The Syrian Civil war is another ongoing conflict borne of resistance to an oppressive (incidentally secular nationalist) regime. The Muslim population are the victims in this situation, subject to a small group of warlords who took power in a military coupe and never gave it up. The Arab-Israel conflict actually helped the Assad regime take power in that it was seen as a strong contender that was able and willing to stand up to Israel. Note that at the moment the west is figuring out how to destroy Islamic State, which would help Assad a great deal.

The ongoing war in Darfur has resulted in hundreds of thousands of deaths and displaced millions. This conflict seems to correlate mostly to Arab/non-Arab ethnic sets rather than Muslim/non-Muslim ones.

Next is the First Iraq war. This is a big one in terms of deaths. Remember that not long before both the US and UK bent over backwards to give Hussein weapons of mass destruction. If you are going to give a warlord such weapons, someone is going to get gassed. He had already ethnically cleansed Kurds by the time the Iraq war began but we didn’t care. The conflict between Iraq and the Kurds goes all the way back to 1912 and started with one King Faisal of Iraq, that Hashemite clan leader the British put in power I mentioned earlier.

The Islamic Insurgency in the Philippines, which is an interesting choice of name, is another conflict arising from resistance to colonial rule. Each time the current colonial power went to war with someone and was defeated the locals were taken over by the winner and so there is continuous resistance, termed ‘insurgency’. You can tell when the resistance can be called ‘extremism’; it’s extremism when the colonial power is the US.

That gets us down into the sub 100 000-death conflicts and so far Islam hasn’t featured as a significant predictive factor. You might think it callous to lump these conflicts together based on kill-count and pass over them, which is true, every death is important, but 300,000 Americans died since 1970 in industrial accidents. How many people have died because we have devoted resources to developing Viagra or curing baldness instead of Malaria/Aids/Ebola/Rabies/Small Pox/Naeglaria treatments? We have policies killing more people than these conflicts.

What’s interesting is that the examples of extremism that leap to mind aren’t present above. We tend to think of historically small events involving relatively tiny death counts as somehow extraordinarily relevant, for example 911, or the attack on Pearl Harbor, or videos of someone being beheaded. Meanwhile the west is apparently free to carpet bomb cities or murder people in mountains in Afghanistan and the world is supposed to be thankful. To any objective analysis it seems that the discriminating variable is level of technology. If you kill a few dozen people with a predator drone that’s fine, do it with a home-made car bomb and you’re an extremist.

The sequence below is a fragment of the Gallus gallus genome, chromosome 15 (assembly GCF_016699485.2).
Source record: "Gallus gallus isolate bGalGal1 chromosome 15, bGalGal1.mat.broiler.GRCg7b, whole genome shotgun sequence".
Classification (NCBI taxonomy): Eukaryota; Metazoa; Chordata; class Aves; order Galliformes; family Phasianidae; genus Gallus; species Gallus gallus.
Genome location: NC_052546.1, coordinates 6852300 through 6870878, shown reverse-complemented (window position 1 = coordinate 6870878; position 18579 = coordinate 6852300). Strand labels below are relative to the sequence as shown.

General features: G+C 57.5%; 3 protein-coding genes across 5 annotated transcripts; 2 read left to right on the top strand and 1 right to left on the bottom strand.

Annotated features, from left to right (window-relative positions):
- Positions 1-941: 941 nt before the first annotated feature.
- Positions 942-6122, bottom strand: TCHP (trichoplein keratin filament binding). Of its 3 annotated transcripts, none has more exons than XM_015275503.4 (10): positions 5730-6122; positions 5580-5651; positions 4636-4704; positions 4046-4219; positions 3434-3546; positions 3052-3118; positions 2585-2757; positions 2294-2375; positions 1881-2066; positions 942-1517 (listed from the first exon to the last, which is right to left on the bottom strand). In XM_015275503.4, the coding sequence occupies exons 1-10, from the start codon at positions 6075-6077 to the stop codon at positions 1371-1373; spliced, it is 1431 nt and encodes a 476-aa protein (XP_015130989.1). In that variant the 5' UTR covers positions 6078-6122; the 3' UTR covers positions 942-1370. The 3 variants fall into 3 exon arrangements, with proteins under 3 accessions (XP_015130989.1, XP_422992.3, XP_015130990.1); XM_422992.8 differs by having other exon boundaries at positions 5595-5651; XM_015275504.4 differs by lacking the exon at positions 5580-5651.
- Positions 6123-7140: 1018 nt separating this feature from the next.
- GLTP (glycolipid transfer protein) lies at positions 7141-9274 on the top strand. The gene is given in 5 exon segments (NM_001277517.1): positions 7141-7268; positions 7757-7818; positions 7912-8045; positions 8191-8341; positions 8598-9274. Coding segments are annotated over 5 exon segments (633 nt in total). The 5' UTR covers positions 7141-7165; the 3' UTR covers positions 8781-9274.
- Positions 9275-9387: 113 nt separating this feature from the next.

It could be argued that I have ignored the content of what people like Harris are saying is extremism, that they were more talking about women being forced to wear head coverings or treatment of gays. As it happens forcing women to hide their faces originated in Ancient Greece, not the Middle East. In the Middle East it was the other way around: certain women weren’t allowed to wear head coverings. Anyway, that just reasserts the question: why are some things “extreme” and other objectively more extreme things not? Why is being an extremist a sin while knowingly creating, training and arming them isn’t? It seems that the form of argument used by Harris or Maher or Coyne is to create a box called extremism, put a tiny set of real events into it, leaving ourselves out, and.. what do you know? It’s full of the warlords we put in power!

Muslims have been involved in some huge and terrible conflicts but they have also had nothing to do with many of the biggest and worst, and the schematic of these conflicts tend to be transferable across history, geography and culture (resistance to oppression and unwanted government regimes). There is a difference in quantity but also of quality. Conflicts involving Muslims tend to be local border disputes and civil wars, nothing like the type of global conquests that the west engages in. And, again, even those local conflicts have arisen with significant western interference. Viewed in the grand scheme Muslims are relatively meek. And when you swap Muslims for some other group, and keep the West, you see the same patterns of violence and “extremism” in other parts of the world.

So perhaps non-Muslims so critical of Muslim extremism should redirect their energies away from worrying about what Muslims are up to and toward modifying the behaviour of their own states.

In response to: http://alittleecon.wordpress.com/2014/09/13/objections-to-a-job-guarantee/

Actually this isn’t really a response; it’s more of an elaboration. Some common objections to a theoretical Job Guarantee are listed in the post. I wanted to add that the objections really highlight what I think is a muddling of what unemployment actually is, and what solving it as a problem actually achieves.